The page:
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Ferdinand & Maria Delveaux

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Hubert Ferdinand Delveaux was born 27 July 1800 at Grez-Doiceau, Belgium

Maria Francoise Souquet was born 16 February 1798 at Grez-Doiceau, Belgium

They were married 21 June 1826 at Grez-Doiceau, Canton de Wavre, Brabant, Belgium

Ferdinand Delveaux and his family emigrated from Grez-Doiceau, Canton de Wavre, Province Brabant, Belgium.  They were Walloon Belgians.  The Walloons do not have a written language but because their language is related to French, it is transliterated in French when writing.  Their Walloon idioms were retained, though, so the grammar was quite different.  Ferdinand and his family led very hard lives in the deep virgin forests of early Wisconsin.  They were the first white men that most of the Indians had seen.  When they first arrived, they just built crude shelters out of branches and leaves to keep the rain off them as they slept.  As they cleared their land, they first used the wood to make a log cabin.  Later, they also made wood shingles to sell.  As they cut the trees, they planted around the stumps until they could manage to get them dug out.  When a few neighbors went in together for an ox, the work became a bit easier for them.  Maria Francoise (Souquet) Delveaux led an exceptionally hard life.  Pioneer life in the great Wisconsin forests was hard enough for any man or woman, but one day, when she went out into the woods to check on a cow that was due to give birth, she tripped over a log and broke her leg.  The story was told by two of her great-grandchildren.  Mr. George Delveaux added another interesting bit to the written version that is in the delveaux family history.  He said that when her leg became infected, her son, Constant, ran all the way to Green Bay to get the doctor.  Because the doctor had to wait for a boat to take him up the bay to their dock, Constant ran back on those rugged forest paths and arrived home ahead of the doctor.  It was probably a good forty mile round trip.  Then, because gangrene had already set in, they had to take her back to Green Bay by boat for amputation.  She lived, but she had a very hard time getting around after that. 

UPPER LEFT:  The Catholic Church at Grez-Doiceau, Belgium.  The date on this building is 1722.  This is the church where our Delveaux family ancestors worshipped.

UPPER RIGHT:  A Memorial statue in front of the Catholic Church at Grez-Doiceau.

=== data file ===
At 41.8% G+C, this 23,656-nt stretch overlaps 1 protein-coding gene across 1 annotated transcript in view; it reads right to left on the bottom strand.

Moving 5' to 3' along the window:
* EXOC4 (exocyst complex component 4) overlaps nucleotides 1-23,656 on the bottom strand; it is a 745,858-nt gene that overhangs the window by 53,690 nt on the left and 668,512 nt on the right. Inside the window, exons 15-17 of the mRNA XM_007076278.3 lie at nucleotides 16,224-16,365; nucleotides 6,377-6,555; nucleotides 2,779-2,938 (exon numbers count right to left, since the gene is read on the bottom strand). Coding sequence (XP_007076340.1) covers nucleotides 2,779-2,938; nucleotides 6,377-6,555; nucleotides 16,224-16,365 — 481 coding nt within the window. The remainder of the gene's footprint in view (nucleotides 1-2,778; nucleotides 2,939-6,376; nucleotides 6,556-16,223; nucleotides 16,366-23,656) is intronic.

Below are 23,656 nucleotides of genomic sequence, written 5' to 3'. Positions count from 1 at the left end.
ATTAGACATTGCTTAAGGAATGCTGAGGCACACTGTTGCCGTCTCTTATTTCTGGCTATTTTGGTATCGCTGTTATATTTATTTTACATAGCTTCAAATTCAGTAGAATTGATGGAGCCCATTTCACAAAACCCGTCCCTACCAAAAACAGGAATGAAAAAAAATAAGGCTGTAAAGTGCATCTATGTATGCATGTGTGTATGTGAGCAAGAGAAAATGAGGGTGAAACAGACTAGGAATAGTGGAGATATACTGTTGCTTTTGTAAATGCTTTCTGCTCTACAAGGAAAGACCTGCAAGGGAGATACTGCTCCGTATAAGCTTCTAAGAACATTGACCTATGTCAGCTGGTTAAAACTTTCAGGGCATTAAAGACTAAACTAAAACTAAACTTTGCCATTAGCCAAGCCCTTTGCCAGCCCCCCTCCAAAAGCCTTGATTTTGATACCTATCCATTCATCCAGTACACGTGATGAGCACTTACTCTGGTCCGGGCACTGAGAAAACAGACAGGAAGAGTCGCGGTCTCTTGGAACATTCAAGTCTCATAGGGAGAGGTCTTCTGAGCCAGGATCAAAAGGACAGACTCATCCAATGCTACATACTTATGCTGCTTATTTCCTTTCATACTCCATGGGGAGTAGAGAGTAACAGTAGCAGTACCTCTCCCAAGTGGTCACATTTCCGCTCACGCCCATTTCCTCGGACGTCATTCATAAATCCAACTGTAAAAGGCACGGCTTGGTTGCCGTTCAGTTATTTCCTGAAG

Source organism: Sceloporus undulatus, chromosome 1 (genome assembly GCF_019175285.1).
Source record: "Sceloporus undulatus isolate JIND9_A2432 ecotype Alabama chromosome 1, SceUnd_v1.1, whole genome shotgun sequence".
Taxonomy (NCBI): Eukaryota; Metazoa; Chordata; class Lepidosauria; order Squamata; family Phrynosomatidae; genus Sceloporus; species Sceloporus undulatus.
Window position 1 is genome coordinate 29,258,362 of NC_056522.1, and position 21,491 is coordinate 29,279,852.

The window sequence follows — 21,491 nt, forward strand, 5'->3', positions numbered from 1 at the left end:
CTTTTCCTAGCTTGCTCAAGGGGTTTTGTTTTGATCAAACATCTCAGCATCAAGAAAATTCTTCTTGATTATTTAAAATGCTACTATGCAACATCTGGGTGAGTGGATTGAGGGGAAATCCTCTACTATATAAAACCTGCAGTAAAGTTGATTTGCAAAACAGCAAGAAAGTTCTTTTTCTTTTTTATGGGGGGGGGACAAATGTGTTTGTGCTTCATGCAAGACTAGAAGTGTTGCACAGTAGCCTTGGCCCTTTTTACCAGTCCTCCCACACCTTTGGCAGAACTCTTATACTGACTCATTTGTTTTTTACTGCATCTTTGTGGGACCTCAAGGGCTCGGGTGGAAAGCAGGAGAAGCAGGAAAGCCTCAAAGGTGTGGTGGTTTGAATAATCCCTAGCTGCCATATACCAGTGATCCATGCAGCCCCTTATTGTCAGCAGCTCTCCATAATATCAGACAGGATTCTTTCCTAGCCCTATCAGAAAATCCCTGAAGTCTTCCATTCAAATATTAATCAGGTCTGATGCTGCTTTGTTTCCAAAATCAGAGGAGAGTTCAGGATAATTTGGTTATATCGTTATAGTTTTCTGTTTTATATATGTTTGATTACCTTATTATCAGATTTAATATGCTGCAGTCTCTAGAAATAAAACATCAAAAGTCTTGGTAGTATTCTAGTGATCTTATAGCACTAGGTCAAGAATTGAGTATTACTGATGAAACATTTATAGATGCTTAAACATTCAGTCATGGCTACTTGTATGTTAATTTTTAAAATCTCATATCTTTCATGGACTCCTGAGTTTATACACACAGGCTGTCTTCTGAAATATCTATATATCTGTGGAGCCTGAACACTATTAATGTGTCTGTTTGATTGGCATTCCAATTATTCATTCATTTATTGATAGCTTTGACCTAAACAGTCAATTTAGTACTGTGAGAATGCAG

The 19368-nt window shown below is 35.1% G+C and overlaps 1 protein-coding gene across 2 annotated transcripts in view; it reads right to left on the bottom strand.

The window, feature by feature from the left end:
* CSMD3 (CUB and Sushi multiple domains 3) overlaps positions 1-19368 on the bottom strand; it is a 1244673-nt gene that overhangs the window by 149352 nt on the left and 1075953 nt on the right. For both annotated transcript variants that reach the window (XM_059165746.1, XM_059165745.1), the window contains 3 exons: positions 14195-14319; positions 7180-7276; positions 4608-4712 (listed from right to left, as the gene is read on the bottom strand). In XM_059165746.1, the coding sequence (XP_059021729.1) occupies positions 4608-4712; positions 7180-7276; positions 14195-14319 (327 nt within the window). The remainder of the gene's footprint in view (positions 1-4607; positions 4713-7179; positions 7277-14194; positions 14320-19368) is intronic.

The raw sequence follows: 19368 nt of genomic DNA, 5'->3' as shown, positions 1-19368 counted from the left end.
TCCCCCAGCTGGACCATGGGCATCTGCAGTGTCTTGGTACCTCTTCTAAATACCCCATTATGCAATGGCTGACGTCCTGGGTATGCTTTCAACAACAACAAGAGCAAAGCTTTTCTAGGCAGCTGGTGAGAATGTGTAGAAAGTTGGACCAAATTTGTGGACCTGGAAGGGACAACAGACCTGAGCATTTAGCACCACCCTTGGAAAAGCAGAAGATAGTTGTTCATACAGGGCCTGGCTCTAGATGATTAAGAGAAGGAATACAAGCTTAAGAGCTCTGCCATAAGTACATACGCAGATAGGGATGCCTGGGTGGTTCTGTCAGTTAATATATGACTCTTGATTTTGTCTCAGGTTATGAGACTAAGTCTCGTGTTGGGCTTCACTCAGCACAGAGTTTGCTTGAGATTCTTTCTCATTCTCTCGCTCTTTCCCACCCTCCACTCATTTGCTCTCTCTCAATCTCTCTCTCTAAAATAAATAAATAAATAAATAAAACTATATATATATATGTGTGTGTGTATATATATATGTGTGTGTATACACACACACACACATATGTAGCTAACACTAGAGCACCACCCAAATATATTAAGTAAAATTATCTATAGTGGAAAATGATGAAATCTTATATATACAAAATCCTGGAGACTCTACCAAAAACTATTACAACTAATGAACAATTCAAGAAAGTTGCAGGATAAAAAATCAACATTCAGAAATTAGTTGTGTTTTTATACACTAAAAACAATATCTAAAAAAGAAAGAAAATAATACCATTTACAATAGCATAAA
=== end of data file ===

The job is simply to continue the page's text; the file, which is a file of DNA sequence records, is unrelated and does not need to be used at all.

The Catholic Church At Grez-Doiceau, Belgium

LEFT:  The interior of the Grez-Doiceau Catholic Church with its kneeling rails, pulpit and beautiful altar.  What a lovely old church!

These photographs were taken by Peg Wente of Rochester, MN in 1985.  Peg is a relative on the Delveaux side.  Thanks for sharing them with the rest of the family, Peg!

The Delveaux Homestead

The Delveaux home was made of logs that the family cleared from their property so they could farm the land.  As time went on, they were able to build a frame house on their land.  This photo of their home was taken about 1887.  It is of Constant and his family.  Constant was the oldest son of Ferdinand and Maria Francoise Delveaux, and he had inherited the farm by that time.  Standing in front of the home is Constant and his wife, Rosalie, with their children, Ferdinand, Annie, Celestin, Alex, Josie, Mary and Constantine.  They had also had a stillborn son names Joseph.  A note of interest: The great fire of 1871 never touched the Delveaux farm.  It parted and went around it on both sides, then merged again after it passed.  The photo was from Adeline (Delveaux) LaViolette.

RIGHT:  Constant Ferdinand Delveaux

Ferdinand and Maria Francoise Delveaux’s Descendants

LEFT:  Constant Delveaux’s Family.  On the left is Adelaide (Dalemont) Delveaux standing next to her husband, Alexis Delveaux.  Josephine (Delveaux) Cornet is standing next to a friend, Mary Spruetels.  Constant Delveaux, son of Ferdinand and Maria Francoise Delveaux, is the center man, standing next to his two sons, Ferdinand and Celestin.  His daughter, Annjosephe Delveaux is on the right.  The photo was taken in front of Constant’s lovely frame home and was given by Peg Wente.

RIGHT:  Octavie (Delveaux) Dandois, the daughter of Hubert Ferdinand and Maria Francoise Delveaux, is shown with her husband, Etienne Joseph Dandois and their daughter, Elise.  The Photograph was taken about 1866 in Wisconsin.  Peg Wente sent the photo.

St. Mary of the Snow Cemetery at Namur, Door Co., Wisconsin is shown.  This is where Ferdinand and Maria Francoise Delveaux are buried.  Peg Wente gave the photograph.  Thanks Peg!